Shropshire baby deaths: Hospital dismissed mum’s fears

An unborn baby died within two days of his mother being sent home from hospital after reporting reduced movement in the womb and a loss of fluid, her lawyers say.

Charlotte Jackson, 29, was told by Princess Royal Hospital in Telford she had “probably wet the bed”.

The trust running the site is already the focus of a major probe into its maternity standards amid safety fears.

It said it had recognised “shortfalls in care” following the 2018 fatality.

An “undisclosed settlement” has been reached between the family and Shrewsbury and Telford Hospital Trust (SaTH) where nearly 1,900 maternity cases are under investigation, including infant deaths.

Ms Jackson was 37 weeks pregnant when she underwent a pre-Caesarean assessment on 31 October three years ago, reporting fluid loss, reduced infant movement and stomach pains.

“Giving birth to Jacob was absolutely horrific. It’s almost impossible to put into words the emotion of it all, knowing your baby had already died.”

She was deemed a high-risk pregnancy because of diabetes, legal firm Irwin Mitchell said.

Two days later, after returning home, she phoned the hospital to say she had not felt the baby move since the day before.

After attending the site, Ms Jackson was told her baby had died. Her son Jacob was delivered stillborn the following day.

Lawyers said that in a letter to Ms Jackson, trust chief executive Louise Barnett stated: “I understand that Jacob could have been born healthy if we had arranged delivery earlier.”


James Harris and Charlotte Jackson


Ms Jackson said Jacob had always been a “very active baby”, so when she noticed his movements were reduced she “had a gut feeling” something was not right.

She was “shocked”, she said, when told “it was a one-off and I’d probably wet the bed”.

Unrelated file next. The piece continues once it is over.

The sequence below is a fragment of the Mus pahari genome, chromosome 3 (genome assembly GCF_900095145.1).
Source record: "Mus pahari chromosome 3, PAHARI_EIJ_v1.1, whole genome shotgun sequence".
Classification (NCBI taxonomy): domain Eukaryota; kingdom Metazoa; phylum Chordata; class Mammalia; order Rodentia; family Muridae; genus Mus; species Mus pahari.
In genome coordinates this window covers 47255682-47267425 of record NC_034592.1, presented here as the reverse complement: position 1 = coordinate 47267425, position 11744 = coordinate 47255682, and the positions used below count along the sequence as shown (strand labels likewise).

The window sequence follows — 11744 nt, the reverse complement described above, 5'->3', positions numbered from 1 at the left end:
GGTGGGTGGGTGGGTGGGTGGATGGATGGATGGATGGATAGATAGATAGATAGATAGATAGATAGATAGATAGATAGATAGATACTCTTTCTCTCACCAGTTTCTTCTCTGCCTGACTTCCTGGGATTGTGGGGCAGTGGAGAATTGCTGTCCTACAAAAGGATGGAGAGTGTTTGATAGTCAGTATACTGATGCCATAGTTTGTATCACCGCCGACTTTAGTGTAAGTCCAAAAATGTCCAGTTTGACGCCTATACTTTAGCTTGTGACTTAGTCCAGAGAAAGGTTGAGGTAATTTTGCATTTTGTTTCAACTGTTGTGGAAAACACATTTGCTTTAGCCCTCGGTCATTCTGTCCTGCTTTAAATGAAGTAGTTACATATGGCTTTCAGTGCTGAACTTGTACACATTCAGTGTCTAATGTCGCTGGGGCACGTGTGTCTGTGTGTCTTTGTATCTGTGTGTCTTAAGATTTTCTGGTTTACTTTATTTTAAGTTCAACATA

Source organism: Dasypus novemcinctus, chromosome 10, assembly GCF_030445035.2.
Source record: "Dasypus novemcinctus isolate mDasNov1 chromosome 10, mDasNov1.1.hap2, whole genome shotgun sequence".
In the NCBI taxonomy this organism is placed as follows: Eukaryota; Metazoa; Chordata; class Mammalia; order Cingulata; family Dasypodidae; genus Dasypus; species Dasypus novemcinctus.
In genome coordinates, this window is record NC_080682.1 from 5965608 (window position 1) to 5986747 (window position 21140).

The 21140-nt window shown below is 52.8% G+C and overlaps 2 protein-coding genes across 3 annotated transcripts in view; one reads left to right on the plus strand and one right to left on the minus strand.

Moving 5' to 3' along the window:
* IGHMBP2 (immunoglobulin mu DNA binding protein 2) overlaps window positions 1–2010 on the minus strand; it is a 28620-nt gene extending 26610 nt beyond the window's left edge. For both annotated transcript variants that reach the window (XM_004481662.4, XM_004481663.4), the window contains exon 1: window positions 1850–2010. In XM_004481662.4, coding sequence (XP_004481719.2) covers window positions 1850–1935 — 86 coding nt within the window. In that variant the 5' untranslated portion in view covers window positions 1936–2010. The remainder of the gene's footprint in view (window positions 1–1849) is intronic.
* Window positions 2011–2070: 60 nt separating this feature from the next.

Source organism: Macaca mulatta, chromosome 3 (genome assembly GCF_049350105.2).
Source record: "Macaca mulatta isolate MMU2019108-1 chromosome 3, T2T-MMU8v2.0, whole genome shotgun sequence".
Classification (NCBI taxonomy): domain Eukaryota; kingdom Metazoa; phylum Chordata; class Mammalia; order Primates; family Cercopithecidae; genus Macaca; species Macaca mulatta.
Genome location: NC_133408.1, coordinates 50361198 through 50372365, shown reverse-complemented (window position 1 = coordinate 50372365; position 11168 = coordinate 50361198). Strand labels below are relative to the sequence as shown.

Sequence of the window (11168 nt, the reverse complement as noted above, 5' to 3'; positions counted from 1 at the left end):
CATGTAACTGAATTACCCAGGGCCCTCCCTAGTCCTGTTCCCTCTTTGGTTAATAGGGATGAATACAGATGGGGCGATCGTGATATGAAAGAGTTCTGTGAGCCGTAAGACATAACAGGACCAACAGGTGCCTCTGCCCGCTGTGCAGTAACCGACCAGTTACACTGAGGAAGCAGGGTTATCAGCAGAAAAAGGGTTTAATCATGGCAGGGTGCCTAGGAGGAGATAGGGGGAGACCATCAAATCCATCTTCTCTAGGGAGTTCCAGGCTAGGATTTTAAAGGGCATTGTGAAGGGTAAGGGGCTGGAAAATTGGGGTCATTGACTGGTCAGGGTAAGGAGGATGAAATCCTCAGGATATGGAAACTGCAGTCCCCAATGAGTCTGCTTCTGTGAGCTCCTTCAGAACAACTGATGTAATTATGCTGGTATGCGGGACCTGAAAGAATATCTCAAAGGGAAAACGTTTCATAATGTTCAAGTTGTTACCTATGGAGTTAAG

She added: “Despite my fears it seemed like they wanted me out of hospital because it was busy.”

‘Absolutely horrific’

In July 2020, Ms Jackson gave birth to a son, who has a six-year-old brother and a five-year-old sister. But she said her previous experience had left her worried.

“Any time that he wasn’t moving I instantly thought ‘he’s gone’ – I was just so scared that the same thing was going to happen again.

“Giving birth to Jacob was absolutely horrific. It’s almost impossible to put into words the emotion of it all, knowing your baby had already died.”

Of SaTH she said: “I just want them to do their job properly and understand that mums have a say too, because every time I went in and I had something they were always ‘no, you’re wrong, I’m right’.”

Ms Barnett said SaTH had “offered our sincere condolences” to the couple “and do so again today”.

She added: “We have recognised the shortfalls in the care offered to them and have subsequently undertaken extensive investigations to carefully review the events that occurred to ensure that all the lessons from this tragic incident are fully learned.”

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SaTH’s standards are being investigated under the Ockeden Review, a government-commissioned probe that began in 2018 following campaigns by two other bereaved families who blamed the trust for their loss.

The review – the largest ever into NHS maternity care – initially examined 250 cases, uncovering a disproportionately high death rate among the sample.

It has since been widened to focus on nearly 1,900 cases dating back decades.

Interim findings published in December 2020 included numerous traumatic birth experiences including the deaths of babies due to excessive force of forceps and stillbirths that could have been avoided.

It also reported instances of mothers being blamed for infant deaths.

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